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Reston Art Festival PDF Print E-mail
Sunday, 20 May 2012 17:41

I would like to start this post by congratulating my mother, Cheryl Parsons on a successful show. If you are wondering, I was not in the show, but I will admit that it is always an interesting experience with some very talented artists.  I am writing this post today to discuss two artists' work that I purchased yesterday at the show. I have been thinking more and more about my purchases, and I feel that I need to get these thoughts down in words and out to whomever is actually reading this.

The first artist's work I wish to discuss is Pat Little:

Patt Little Images 

Pat Little Images

Little's work caught my attention with it's dynamism.  He is a photographer who produces these images through a very specific process and reproduces them in various formats including rather large glicee prints.  I was unimpressed by these large prints as they became pixelated and could possibly benefit from a glossier varnish.  I did however purchase the above two prints at a smaller size.  Before I discuss why, I would like to share with you his process as copied from his brochure:

Process: I use a computer driven turntable that I precisely control.  I put my subject on the turntable and program it to rotate in exact motions from .09 to .180 degrees. Each time my subject is moved, I photograph it.  The end result is between 2000 and 6000 separate images that give me a 360 degree view of the subject.  I then crop out one row of pixels from the exact same spot in each of the 2000 pictures. Each pixel-thin row is then stacked on top of one another in shooting order and compressed into one image. 

The above two images are of a lilac requiring 1978 photos and a rose requiring 1561 photos. What is interesting is the dynamism and the science behind these pieces.  The process requires a slicing and recombining in a fashion that reminds me of gene mapping or slicing. This scientifically inspired process results in a re-manufactured view of a once recognizable subject.  I could go on about this, but I would like to also describe the other artist while I have a few moments to write this.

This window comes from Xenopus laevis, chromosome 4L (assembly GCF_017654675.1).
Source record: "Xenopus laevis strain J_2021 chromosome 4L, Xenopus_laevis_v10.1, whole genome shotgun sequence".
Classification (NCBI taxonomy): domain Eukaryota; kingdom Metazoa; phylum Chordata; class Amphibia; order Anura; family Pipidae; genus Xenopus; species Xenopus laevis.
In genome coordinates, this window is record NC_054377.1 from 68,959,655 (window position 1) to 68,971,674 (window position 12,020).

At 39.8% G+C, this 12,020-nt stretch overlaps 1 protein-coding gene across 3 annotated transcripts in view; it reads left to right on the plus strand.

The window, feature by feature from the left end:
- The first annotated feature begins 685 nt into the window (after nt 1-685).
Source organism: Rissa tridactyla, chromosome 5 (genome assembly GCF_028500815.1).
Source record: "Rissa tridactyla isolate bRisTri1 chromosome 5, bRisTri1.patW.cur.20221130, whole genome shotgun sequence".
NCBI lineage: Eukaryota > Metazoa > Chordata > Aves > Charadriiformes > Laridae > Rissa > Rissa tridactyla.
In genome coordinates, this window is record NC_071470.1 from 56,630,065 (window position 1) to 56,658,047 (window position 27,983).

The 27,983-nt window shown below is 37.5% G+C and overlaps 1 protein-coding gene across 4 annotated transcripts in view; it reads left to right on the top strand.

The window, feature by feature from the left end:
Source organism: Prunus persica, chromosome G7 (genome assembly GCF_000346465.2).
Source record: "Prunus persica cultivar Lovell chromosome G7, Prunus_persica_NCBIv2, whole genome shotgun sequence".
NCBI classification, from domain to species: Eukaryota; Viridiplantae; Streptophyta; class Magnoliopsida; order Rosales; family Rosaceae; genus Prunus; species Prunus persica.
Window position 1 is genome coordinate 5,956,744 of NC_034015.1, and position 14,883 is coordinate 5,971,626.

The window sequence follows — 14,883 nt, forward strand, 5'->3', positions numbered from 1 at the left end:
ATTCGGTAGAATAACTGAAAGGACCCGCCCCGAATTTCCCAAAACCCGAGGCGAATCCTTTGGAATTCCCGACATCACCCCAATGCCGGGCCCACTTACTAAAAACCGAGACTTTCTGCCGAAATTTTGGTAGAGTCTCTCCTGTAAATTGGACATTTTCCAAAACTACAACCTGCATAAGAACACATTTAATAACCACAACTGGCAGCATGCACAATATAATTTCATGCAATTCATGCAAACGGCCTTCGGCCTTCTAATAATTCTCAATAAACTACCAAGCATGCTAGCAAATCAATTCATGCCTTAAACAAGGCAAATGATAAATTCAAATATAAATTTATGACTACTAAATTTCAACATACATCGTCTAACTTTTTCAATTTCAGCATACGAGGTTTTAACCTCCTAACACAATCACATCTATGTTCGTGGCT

The other artworks Ashlee and I purchased were from John Charbonneau (forgive me but he ironically does not have a website):

John Charbonneau

I say ironically, because his work consists of digital photos with a combination of digital painting and digital montage. His work is mostly in this toned down color palette with these satirical bird-headed people.  The scenes provide a rich fantasy world of his creation that utilizes the digital media in a fantastic way.  I feel that his work was appealing if you are willing to suspend your preconceptions as to what "fine art" is.  Many onlookers questioned his process as art because they don't understand digital painting.  They are expecting a "one of a kind" piece, but these are treated the same as if you were buying a piece of photography. 

What caught my attention was the inventiveness and the skill with which this artist was able to stitch together his scenes.  I envied his eye to detail and consistency of style, elements that I struggle to get out of my students' photoshop projects.  I feel that I was drawn to his work for many of the same reasons I was drawn to Little's work described above, because his process integrated a new technological approach delivering a unique, artistic view.